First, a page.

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The calm before the storm….

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The place was empty and beautiful, just the way I like it. We had some frozen Nippers, dipped in the pool, lay in the abundant sunshine, and shared a cheeseburger.

When things went from this:

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To this:

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We knew it was time to call it a day.

We did what old people do on New Year’s Eve….we went home and took a nap. How else am I supposed to stay awake until midnight??

Then it was time for NYE dinner.

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I tried to dress fancy for the occasion, but it had turned cooler, and within minutes, I decided to ditch the dress for jeans and a long sleeve shirt.
In case needing a nap in order to stay out late isn’t a sure sign you are old, another one is trading in a cute, sequin mini dress on NYE for jeans because it’s more comfortable.

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Normally, we spend NYE at Nippers, but we simply couldn’t resist the lure of being eyewitnesses to the debauchery promised by the Bucketlust NYE party at Grabbers.

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From what we gathered, Bucketlust is an international group that puts together outrageous party vacations for young schmucks who like to spend a week wearing inappropriate costumes, throwing garbage into the ocean, consuming copious amounts of alcohol, and dancing while partying aboard a flotilla of 25+ catamarans as they sail through some poor, unsuspecting island chain.

It was our lucky day. This ghastly group of people had chosen the Abacos as their NYE destination and had chosen Guana Cay as their first stop to host their extreme NYE party.

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In a very short period of time, our sweet little Grabbers was transformed into a den of debauchery, loaded with 300+ partygoers dressed in their best porn versions of your favorite Disney characters. They proceeded to litter the beach and ocean, tear up the hammocks, throw crap into the pool, and drink until they vomited or took their clothes off in front of strangers – which ever came first.

It was quite a show.

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One of the Bucketlust staffers actually approached us before midnight and advised that we leave just after midnight because ….”It will really get bad after that.”

At midnight, we left. We’d had enough. If what I saw was only the beginning….I didn’t need to see any more.

Sign 3 that I am getting old? Sure. After watching those young people, I wear my age with pride.

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ABOUT LAST NIGHT...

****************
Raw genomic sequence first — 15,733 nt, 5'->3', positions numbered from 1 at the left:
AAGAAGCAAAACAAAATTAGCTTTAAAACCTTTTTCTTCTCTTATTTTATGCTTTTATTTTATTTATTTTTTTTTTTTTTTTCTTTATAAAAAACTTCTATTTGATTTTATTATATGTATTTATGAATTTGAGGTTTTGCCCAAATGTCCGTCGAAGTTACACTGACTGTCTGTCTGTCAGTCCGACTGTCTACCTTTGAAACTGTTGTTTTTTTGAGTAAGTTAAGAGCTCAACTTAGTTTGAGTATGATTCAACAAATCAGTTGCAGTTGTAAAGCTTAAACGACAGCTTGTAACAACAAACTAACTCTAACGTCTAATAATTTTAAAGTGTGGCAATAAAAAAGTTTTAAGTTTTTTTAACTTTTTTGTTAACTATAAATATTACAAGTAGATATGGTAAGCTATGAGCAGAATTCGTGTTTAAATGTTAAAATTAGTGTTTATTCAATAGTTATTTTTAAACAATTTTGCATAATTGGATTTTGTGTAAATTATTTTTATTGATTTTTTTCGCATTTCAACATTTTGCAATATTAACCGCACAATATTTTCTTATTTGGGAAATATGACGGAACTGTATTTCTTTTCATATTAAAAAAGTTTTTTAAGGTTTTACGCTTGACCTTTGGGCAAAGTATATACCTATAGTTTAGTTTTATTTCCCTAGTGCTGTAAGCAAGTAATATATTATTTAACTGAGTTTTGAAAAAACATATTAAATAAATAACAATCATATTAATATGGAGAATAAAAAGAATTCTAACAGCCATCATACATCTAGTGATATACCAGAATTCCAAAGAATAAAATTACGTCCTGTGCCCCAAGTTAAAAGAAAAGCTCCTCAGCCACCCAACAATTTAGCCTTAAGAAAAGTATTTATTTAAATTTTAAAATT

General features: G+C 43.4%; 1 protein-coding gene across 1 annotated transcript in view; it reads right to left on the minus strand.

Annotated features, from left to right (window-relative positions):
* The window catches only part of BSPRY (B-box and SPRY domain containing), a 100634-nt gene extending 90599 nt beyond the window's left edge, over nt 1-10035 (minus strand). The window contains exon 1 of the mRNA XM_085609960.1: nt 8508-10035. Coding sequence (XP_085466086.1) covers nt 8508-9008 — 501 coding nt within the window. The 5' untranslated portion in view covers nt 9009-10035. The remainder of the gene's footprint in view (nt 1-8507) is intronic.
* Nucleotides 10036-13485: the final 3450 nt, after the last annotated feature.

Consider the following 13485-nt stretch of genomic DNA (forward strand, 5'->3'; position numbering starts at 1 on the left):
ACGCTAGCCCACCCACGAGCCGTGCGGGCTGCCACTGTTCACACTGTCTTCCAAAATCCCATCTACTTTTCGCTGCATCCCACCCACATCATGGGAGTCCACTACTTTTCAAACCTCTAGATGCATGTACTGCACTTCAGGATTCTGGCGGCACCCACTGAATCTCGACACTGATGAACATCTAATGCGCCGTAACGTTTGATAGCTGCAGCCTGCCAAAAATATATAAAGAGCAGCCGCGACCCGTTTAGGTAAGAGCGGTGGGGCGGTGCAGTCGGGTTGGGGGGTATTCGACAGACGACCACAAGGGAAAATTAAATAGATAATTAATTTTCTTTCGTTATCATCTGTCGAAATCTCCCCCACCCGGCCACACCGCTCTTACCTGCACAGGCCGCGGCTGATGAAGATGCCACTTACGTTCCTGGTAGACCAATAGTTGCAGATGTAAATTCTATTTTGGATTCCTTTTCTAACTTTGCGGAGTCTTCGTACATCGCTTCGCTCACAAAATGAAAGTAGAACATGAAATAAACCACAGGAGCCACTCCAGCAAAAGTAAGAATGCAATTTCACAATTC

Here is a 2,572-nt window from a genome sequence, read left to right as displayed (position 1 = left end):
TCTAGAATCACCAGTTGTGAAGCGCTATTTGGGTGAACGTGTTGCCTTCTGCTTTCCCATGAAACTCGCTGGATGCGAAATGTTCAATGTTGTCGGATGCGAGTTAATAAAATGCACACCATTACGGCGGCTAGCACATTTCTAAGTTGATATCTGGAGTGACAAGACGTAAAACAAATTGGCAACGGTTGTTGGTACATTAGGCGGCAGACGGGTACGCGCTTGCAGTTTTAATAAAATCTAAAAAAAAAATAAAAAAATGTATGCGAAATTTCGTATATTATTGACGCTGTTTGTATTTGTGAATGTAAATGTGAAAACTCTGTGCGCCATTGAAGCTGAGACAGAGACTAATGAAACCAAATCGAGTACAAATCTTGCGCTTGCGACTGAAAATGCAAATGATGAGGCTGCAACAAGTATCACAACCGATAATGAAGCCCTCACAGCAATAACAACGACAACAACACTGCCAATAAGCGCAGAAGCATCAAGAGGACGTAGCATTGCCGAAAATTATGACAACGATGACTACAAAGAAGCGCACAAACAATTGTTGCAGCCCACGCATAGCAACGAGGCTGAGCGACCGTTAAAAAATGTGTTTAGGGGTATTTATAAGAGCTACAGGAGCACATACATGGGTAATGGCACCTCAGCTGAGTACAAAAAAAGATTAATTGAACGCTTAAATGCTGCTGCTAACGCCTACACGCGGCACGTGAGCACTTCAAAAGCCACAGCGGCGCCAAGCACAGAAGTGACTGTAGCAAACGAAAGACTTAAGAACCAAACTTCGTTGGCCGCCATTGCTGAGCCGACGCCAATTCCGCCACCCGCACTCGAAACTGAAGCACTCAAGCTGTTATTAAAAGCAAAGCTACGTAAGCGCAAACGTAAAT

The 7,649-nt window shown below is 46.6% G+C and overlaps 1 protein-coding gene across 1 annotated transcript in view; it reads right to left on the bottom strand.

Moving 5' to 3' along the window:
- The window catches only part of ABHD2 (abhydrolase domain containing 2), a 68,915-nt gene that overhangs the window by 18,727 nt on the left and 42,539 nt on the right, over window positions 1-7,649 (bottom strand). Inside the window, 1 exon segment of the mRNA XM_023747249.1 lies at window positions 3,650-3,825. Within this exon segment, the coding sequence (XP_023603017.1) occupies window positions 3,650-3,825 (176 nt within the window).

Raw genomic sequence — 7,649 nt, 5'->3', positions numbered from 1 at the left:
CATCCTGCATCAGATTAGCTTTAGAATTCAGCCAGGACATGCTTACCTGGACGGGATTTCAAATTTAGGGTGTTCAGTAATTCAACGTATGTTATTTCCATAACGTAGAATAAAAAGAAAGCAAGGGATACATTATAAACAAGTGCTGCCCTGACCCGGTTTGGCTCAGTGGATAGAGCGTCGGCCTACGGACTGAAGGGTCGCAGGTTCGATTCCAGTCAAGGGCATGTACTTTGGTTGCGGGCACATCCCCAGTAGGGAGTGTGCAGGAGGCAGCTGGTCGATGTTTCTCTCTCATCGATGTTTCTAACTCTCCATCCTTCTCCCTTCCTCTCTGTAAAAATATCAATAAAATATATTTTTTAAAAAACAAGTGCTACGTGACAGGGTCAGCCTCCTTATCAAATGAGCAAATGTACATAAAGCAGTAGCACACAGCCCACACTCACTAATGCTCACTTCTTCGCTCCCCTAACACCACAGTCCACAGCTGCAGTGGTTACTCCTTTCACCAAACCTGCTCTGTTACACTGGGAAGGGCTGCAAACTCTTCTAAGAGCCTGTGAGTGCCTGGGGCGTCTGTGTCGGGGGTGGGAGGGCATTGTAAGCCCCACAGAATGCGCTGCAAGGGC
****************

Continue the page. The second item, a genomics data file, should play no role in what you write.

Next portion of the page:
On our way to walk the dogs, Matt and I stopped at Grabbers because I wanted to get a look at the boats in the harbor (they had arrived after dark, so it was our first chance to see this massive group of boats).

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What I didn’t expect was the amount of devastation they left in their wake. Plastic cups, Styrofoam plates, straws, flip flops, and the remnants of costumes littered the beach, hung from the trees, and worst of all….floated all in the harbor. You could still hear the electronic dance music eurothumping from their boats AT 6:00 a.m.

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(Sign 4 you are old – you are up at 6:00 a.m. on New Year’s Day)

I’m sure the homes nearby loved listening to their music all night and into the morning. I’m sure Grabbers staff loved trying to get their dirty underwear out of the palm trees. And I’m sure the sea creatures loved swallowing their plastic straws and dodging their plastic cups in the ocean.

I sincerely hope Bucketlust was a “one and done” as far as the Abacos are concerned. The Abacos are family islands. I love a good party as much as the next girl, but these people were not respectful of this island, it’s people, or the environment. I say take your garbage and bare butts to Ibiza or Mykonos. Go to Cancun for God’s sake, but don’t bring it back here.

(Sign 5 you are old – you give a lecture to young partygoers for partying too hard on NYE)

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I will now climb off my soapbox and tell you about how we spent our last day on the island taking the girls on a boat ride to the lagoon.

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We drank strawberry daiquiris and ate chips and wasted the day away.

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We ended the day with a quiet dinner at Nippers – seafood fettuccine for Matt and grilled lobster for me.

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ARRIVE IN THE RAIN. LEAVE IN THE RAIN.

We had amazing weather while we were down, but we had arrived in the rain and I’ll be darned if it wasn’t pouring when we woke up to leave.

I have to brag on Matt here. The man is a saint.

We had to take the boat back to Treasure Cay. This meant loading the boat in the rain, driving the boat to Treasure Cay (an hour) in the rain, unloading the boat in the rain, loading the taxi in the rain, unloading the taxi in the rain, and loading the plane in the rain. He put me and the dogs in the dry and did all of this by himself so we wouldn’t both be wet.

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He’s a good man.

We arrived home to unreasonably cold temperatures, but with the warmth of our island home still in our hearts.

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Next up – we couldn’t handle the cold, so we ran off to Key West! Stay tuned!

Posted by vicki_h 13:25 Archived in Bahamas Tagged islands caribbean tropical bahamas abacos abaco guana_cay Comments (5)